Swimmers Warned To Avoid Waikiki Natatorium War Memorial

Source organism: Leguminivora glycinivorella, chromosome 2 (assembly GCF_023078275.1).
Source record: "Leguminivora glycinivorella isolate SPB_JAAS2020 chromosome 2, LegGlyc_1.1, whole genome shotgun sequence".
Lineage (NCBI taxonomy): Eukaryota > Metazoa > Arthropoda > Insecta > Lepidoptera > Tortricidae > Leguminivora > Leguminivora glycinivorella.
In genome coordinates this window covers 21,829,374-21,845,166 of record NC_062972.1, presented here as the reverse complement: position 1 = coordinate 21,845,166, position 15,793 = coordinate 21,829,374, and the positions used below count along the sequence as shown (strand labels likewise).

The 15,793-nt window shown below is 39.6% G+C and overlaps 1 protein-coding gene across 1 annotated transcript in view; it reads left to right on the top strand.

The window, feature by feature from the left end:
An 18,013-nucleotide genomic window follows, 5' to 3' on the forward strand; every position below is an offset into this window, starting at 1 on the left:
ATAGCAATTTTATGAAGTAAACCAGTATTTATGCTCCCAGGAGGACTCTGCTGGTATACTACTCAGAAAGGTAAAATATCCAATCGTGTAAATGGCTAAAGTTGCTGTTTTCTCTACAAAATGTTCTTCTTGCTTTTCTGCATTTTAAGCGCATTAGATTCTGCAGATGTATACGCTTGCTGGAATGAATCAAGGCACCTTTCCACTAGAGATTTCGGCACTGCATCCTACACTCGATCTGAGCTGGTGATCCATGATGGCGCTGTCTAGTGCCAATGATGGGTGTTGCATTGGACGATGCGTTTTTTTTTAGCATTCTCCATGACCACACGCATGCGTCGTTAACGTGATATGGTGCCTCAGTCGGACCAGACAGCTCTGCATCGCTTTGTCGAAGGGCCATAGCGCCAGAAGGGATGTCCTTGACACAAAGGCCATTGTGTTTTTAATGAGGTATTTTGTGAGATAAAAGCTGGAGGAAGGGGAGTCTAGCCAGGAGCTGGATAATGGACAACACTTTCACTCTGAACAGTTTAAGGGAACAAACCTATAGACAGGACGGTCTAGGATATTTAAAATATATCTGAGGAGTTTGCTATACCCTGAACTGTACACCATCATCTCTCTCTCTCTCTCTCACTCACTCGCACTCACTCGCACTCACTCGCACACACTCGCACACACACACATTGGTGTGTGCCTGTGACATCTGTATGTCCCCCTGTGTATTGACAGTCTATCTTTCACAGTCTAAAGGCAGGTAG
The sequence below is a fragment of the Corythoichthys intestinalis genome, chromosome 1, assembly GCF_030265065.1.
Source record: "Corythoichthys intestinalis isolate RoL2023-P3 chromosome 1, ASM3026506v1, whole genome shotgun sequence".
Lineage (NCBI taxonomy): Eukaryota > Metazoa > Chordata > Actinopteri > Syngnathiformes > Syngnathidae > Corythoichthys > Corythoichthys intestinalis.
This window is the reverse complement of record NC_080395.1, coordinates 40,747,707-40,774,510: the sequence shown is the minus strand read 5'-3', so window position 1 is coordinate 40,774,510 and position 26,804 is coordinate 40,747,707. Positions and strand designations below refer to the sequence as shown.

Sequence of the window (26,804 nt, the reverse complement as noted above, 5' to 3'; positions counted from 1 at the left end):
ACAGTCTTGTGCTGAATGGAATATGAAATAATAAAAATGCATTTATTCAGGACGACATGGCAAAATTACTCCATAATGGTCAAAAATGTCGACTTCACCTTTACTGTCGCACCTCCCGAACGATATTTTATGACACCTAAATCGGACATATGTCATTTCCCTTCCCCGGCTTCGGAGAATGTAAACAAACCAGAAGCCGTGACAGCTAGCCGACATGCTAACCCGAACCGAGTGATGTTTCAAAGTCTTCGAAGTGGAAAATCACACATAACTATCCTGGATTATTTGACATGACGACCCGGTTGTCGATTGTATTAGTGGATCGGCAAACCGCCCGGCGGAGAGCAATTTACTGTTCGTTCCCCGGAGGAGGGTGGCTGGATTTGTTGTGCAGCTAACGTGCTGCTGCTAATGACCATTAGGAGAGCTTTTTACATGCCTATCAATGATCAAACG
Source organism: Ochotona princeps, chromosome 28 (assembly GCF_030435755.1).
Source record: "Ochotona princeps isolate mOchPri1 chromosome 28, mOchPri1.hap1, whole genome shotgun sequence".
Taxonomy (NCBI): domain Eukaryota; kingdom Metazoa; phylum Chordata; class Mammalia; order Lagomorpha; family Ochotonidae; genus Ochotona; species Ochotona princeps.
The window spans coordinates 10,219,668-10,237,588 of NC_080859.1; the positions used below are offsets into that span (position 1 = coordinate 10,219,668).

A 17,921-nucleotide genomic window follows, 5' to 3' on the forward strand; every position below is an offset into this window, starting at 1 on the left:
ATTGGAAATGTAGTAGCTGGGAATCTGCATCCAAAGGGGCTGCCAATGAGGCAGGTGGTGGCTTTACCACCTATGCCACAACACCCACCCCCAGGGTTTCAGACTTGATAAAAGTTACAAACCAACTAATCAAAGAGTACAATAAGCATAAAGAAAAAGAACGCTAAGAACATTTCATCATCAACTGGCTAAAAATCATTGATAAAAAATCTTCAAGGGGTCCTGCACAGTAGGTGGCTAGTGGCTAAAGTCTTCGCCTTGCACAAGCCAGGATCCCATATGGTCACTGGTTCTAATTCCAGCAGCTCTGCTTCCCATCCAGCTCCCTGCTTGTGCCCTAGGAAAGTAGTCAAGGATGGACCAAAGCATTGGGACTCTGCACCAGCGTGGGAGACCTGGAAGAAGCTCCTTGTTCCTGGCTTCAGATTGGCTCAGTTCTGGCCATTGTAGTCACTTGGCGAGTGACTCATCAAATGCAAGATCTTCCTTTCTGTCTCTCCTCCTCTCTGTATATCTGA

A recent inspection done by the city has revealed severe cracks and damage to the seawall of the Natatorium located in Waikiki Beach. The warning was announced due to the possibility that pieces of the badly damaged seawall could fall off and potentially injure swimmers. The advice is to simply avoid the structure all together, and the plan is to start work on Monday October 3. Workers will construct scaffolding around the perimeter of the wall and begin the process of removing cracked pieces of the wall, which will be done from outside of the wall. The pieces of damaged concrete will be freed with hand tools and then lowered to rafts and brought to shore. Work is expected to take about 5 days to complete and depends on tidal and wave conditions. Workers are scheduled to put up additional signage warning swimmers to stay away and to deter trespassers. The Waikiki Natatorium War Memorial was opened in 1927 and was a tribute to the 10,000 servicemen from Hawaii who served in World War I. It was a place for families to enjoy the beautiful ocean waters from the safety of an enclosed structure. Families took refuge from the dangerous ocean waters and it became a site where many locals learned to swim. The Friends of the Natatorium believe that, by allowing the Natatorium to come to the state it is currently in, the state of Hawaii and the city and county of Honolulu have “shamefully broke faith with and dishonored those World War I soldiers and sailors” for who the memorial was originally set up to honor. It’s not about people not being able to use the recreational area any more, or about the fact that it has fallen into disrepair, but the fact that the city and county, as well as the state, have dishonored the memorial and all of the soldiers that it stood to honor.

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